While there are no provisions of the TCJA that are exclusively applicable to private equity (PE) ownership structures, it is important to trace the impact of the general provisions through the PE ownership structure to realize the ultimate impact. This update will explore some of the general changes likely to impact the tax situation and decisions of private-equity-owned businesses. If you find an area below intriguing, many of these topics are covered in more depth in recent postings in our Tax Reform Resources Series. We will also analyze merger and acquisition implications in a separate update to the series.
Corporate and General Business Provisions
Corporate ownership structures and related blocker corporations will realize a 21% flat corporate tax rate starting in 2018, and corporate AMT is also repealed. One may think it would be easier to project a multiyear tax situation because there are no longer varying tax brackets applying based on annual results; it will simply be that flat 21%. However, in thinking through the various other changes discussed below, it will actually make the situation more complex to analyze and may require a more expansive analysis to see how current decisions will impact future tax year liabilities. Since the tax rate has been lowered, the dividends received deduction has also been reduced (for those corporations which own other dividend-paying corporations).
With many PE acquisitions structured with the leverage of debt as opposed to equity, many PE-owned business operations will need to keep a close tab on how much interest expense they will be allowed to deduct at each level in the ownership structure. Net business interest expense will generally be limited to 30% of adjusted taxable income (taxable income before interest expense). Through 2021, taxpayers will also be able to perform the 30% calculation prior to tax depreciation, depletion and amortization expenses. Excess interest expense is carried to future years when a new limitation is again calculated annually. A special depreciation election allows an entity in a real property trade or business to avoid this interest expense limitation.
Immediate capital expensing of fixed assets has also been expanded significantly. Section 179 expensing thresholds have increased, and qualifying assets have expanded. Also, 100% bonus depreciation will now be allowed for both qualifying used and new items through 2022, with a 20% decrease each year thereafter. Thus, an asset acquisition of used assets that in the past would not have been eligible for bonus depreciation can now be fully written off in the year of acquisition. There is no dollar cap on the amount of bonus depreciation that can be claimed, and bonus depreciation can also increase a net operating loss (NOL).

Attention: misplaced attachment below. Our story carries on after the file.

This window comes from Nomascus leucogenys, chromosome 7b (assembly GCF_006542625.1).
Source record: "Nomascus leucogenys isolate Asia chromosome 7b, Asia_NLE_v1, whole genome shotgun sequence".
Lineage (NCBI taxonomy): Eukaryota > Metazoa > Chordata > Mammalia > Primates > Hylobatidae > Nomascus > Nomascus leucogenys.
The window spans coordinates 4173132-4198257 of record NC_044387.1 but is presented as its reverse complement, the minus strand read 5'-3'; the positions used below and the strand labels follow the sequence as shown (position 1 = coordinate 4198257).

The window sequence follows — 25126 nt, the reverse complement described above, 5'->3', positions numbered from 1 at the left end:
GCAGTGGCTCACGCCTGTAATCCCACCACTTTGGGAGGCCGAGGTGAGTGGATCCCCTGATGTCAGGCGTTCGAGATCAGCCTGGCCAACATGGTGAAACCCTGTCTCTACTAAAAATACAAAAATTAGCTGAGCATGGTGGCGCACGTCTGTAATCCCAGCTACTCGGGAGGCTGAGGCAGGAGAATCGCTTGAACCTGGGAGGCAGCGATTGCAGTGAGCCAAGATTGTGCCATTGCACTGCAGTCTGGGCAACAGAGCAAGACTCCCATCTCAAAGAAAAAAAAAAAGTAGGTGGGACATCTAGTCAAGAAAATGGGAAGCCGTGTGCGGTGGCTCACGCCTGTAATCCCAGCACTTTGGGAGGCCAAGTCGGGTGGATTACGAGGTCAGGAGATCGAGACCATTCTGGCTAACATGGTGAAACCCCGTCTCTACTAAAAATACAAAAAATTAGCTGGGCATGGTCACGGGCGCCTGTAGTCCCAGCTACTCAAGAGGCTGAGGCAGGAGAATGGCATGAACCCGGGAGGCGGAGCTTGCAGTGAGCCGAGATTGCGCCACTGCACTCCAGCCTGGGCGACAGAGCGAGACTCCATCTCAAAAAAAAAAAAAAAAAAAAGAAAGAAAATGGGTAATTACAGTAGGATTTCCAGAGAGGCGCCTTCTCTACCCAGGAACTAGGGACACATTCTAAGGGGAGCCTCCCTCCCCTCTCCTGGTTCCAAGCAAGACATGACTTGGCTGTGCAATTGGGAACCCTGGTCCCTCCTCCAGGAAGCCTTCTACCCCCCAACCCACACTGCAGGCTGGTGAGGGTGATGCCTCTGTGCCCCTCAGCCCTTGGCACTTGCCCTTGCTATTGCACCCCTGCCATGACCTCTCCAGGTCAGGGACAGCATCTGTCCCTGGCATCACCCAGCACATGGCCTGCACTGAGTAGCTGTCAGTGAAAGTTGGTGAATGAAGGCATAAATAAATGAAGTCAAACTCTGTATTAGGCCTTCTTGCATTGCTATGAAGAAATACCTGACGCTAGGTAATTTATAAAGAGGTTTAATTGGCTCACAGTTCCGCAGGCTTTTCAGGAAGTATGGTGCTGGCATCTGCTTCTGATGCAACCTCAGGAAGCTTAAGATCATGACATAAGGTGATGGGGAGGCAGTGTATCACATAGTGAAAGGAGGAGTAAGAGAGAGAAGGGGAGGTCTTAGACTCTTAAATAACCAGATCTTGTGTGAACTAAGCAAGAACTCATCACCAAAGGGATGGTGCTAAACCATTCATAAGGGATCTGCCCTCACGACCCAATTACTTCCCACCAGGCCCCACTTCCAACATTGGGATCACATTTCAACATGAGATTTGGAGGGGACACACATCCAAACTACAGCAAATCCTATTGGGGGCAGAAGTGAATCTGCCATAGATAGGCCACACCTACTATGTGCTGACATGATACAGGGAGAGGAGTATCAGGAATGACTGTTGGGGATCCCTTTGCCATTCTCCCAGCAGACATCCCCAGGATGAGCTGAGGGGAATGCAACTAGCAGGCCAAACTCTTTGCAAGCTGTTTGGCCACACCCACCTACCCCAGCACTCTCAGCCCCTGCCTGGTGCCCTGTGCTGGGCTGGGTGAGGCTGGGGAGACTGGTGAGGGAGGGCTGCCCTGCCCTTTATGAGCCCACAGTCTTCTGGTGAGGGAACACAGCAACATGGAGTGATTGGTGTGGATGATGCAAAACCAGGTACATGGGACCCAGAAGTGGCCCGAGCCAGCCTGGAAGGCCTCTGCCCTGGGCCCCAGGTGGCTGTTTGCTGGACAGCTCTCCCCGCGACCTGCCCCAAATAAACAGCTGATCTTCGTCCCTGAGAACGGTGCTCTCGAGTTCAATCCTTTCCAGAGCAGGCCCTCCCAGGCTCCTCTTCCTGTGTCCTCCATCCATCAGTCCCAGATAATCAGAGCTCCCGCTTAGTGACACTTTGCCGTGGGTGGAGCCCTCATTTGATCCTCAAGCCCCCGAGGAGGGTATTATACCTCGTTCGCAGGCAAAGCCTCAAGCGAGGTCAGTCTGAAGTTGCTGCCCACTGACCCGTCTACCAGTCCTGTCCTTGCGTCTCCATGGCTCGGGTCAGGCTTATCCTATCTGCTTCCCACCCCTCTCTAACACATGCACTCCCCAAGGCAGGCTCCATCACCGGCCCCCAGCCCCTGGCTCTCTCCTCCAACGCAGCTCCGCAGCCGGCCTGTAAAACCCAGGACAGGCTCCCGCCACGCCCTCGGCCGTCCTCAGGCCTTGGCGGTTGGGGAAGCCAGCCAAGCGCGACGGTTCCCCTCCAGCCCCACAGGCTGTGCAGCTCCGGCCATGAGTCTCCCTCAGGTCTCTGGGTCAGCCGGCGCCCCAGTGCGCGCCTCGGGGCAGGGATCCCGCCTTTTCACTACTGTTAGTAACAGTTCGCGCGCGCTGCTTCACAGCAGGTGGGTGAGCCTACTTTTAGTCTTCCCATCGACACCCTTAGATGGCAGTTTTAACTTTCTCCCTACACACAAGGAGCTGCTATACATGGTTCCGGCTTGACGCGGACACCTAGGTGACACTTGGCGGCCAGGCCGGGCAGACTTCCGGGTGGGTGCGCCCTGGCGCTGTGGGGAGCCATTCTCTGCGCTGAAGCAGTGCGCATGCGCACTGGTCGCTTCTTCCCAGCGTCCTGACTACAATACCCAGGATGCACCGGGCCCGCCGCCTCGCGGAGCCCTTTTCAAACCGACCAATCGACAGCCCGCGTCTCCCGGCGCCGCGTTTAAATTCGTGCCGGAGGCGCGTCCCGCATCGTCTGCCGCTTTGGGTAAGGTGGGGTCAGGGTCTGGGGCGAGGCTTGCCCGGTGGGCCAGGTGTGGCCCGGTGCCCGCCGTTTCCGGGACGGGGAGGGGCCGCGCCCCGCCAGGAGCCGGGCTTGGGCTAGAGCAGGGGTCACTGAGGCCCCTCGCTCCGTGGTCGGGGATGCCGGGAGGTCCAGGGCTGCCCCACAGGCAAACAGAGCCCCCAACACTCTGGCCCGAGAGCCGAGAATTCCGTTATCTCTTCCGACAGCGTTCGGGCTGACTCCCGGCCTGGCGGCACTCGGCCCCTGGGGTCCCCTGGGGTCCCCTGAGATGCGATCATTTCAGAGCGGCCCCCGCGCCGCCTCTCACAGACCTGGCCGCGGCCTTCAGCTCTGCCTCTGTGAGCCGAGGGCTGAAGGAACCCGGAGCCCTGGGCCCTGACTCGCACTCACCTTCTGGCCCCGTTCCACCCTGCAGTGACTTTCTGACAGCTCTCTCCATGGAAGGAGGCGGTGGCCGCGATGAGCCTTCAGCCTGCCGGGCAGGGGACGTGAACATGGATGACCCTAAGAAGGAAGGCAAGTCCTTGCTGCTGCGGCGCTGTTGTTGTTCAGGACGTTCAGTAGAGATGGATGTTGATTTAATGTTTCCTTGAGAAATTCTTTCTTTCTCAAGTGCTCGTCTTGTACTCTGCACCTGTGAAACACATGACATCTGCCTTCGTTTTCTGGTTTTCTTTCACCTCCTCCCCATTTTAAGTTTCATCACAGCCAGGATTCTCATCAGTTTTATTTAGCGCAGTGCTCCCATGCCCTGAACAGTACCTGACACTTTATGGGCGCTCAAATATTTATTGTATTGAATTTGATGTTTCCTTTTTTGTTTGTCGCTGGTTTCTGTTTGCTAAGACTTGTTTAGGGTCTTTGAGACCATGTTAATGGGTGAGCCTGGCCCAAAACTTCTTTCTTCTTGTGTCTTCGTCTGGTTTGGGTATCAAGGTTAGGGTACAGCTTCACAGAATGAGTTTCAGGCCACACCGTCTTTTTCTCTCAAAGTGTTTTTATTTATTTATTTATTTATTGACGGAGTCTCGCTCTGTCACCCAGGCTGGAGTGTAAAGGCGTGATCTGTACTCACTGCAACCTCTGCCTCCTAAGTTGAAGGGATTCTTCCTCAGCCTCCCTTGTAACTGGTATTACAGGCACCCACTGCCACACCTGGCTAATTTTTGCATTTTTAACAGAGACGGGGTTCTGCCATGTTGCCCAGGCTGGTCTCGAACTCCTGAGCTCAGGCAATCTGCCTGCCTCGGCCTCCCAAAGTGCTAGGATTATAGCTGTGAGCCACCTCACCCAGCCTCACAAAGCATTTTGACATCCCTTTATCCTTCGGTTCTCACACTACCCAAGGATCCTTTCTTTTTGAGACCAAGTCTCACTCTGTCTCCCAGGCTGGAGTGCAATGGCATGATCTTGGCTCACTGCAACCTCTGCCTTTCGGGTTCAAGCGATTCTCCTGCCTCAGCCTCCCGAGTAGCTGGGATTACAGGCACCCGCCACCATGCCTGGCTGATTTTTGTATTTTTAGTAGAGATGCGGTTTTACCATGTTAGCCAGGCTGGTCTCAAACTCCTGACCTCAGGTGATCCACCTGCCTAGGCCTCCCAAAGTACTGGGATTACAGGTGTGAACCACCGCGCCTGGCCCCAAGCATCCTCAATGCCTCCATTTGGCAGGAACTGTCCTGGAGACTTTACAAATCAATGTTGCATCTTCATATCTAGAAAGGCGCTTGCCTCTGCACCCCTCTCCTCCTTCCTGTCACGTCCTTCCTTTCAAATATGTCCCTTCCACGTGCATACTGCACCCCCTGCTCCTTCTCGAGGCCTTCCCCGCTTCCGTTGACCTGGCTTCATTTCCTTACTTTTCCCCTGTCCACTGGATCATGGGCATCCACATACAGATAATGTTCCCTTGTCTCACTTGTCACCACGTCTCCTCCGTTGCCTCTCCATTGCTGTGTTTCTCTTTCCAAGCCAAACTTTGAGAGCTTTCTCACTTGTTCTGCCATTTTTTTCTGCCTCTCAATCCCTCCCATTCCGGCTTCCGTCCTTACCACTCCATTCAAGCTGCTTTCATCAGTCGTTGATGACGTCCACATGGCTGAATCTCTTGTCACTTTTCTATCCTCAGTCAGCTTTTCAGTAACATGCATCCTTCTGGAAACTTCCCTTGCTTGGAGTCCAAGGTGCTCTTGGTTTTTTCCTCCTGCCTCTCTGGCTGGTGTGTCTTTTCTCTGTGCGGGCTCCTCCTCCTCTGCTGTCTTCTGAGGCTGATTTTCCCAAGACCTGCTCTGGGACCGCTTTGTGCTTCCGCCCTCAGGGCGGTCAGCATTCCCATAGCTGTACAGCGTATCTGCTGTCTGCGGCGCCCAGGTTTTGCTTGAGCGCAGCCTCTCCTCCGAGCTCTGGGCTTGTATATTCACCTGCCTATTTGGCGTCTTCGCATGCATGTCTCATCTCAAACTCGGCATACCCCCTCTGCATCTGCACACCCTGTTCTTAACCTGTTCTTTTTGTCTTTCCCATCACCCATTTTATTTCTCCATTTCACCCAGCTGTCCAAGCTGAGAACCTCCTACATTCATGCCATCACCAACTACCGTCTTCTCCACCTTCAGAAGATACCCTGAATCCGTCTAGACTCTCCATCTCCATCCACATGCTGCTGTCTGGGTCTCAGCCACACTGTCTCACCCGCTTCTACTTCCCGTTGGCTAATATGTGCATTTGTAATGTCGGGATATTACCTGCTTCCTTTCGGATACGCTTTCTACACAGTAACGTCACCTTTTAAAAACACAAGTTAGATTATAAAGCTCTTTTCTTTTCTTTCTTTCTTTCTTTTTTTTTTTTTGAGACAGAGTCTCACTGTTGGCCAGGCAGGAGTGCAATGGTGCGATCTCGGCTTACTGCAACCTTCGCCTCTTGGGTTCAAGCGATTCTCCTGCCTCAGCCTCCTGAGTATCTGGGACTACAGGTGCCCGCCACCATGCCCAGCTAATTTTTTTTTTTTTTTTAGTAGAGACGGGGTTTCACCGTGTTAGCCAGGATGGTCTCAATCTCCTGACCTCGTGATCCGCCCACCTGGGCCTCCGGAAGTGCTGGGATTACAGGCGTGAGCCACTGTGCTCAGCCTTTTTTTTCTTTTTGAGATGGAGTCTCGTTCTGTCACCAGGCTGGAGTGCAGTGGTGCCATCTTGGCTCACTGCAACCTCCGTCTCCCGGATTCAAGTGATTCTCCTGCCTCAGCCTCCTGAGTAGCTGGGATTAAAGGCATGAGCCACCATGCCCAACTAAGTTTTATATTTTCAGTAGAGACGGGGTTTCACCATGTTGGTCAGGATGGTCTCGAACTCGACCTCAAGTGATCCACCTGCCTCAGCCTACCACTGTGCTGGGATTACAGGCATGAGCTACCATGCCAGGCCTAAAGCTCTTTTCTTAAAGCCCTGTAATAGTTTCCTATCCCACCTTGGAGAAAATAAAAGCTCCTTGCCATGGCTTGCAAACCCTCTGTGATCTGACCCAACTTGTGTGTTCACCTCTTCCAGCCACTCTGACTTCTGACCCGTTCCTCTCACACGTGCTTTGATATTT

Speaking of NOLs, these can no longer be carried back two years, but instead may only be carried forward indefinitely to offset future income. No, I did not say all of the future income right away; there is another kicker in the new law: You may offset only up to 80% of a future year’s income with an NOL. If the NOL is larger than that, the remainder will be carried forward to the following year and again will be subject to the 80% limit. Old NOLs from prior to 2018, however, do still utilize the old rules of 100% offset against future income.
So let’s put just these few concepts together, and maybe you will see how decisions become more complex. Consider a corporate entity doing an asset acquisition of a manufacturing entity in 2021 (or just a bolt-on asset acquisition by a current corporation). Do you take 100% bonus depreciation on the acquired assets in 2021? Maybe, maybe not. If you take all the depreciation on the equipment in 2021, it won’t reduce your interest expense limitation in 2022. (You must calculate the interest limit after depreciation in 2022.) However, if the depreciation expense creates or increases an NOL in 2021, some of that NOL will not be immediately usable going forward as a result of the 80% NOL limitation. As you can see, making the best depreciation decision today will now require a multiyear projection analysis.
Partnership and Pass-Through Considerations
In a tiered ownership structure of pass-through entities, there will be an increased volume of information required to be disclosed on a Schedule K-1 to allow each taxpayer in the chain to perform similar calculations and limitations at each level in the chain. For example, a complex set of rules is in place so that the 30% interest expense limitation is tested at each level, and there are mechanisms to avoid gaming the system or getting limited twice on the same interest expense. Investors with unused interest expense at the time of disposition of the partnership interest will receive an increased basis in their investment to account for the disallowed expense. However, this effectively converts what in the past would have been an ordinary tax rate deduction into a capital gain rate benefit under the new regime.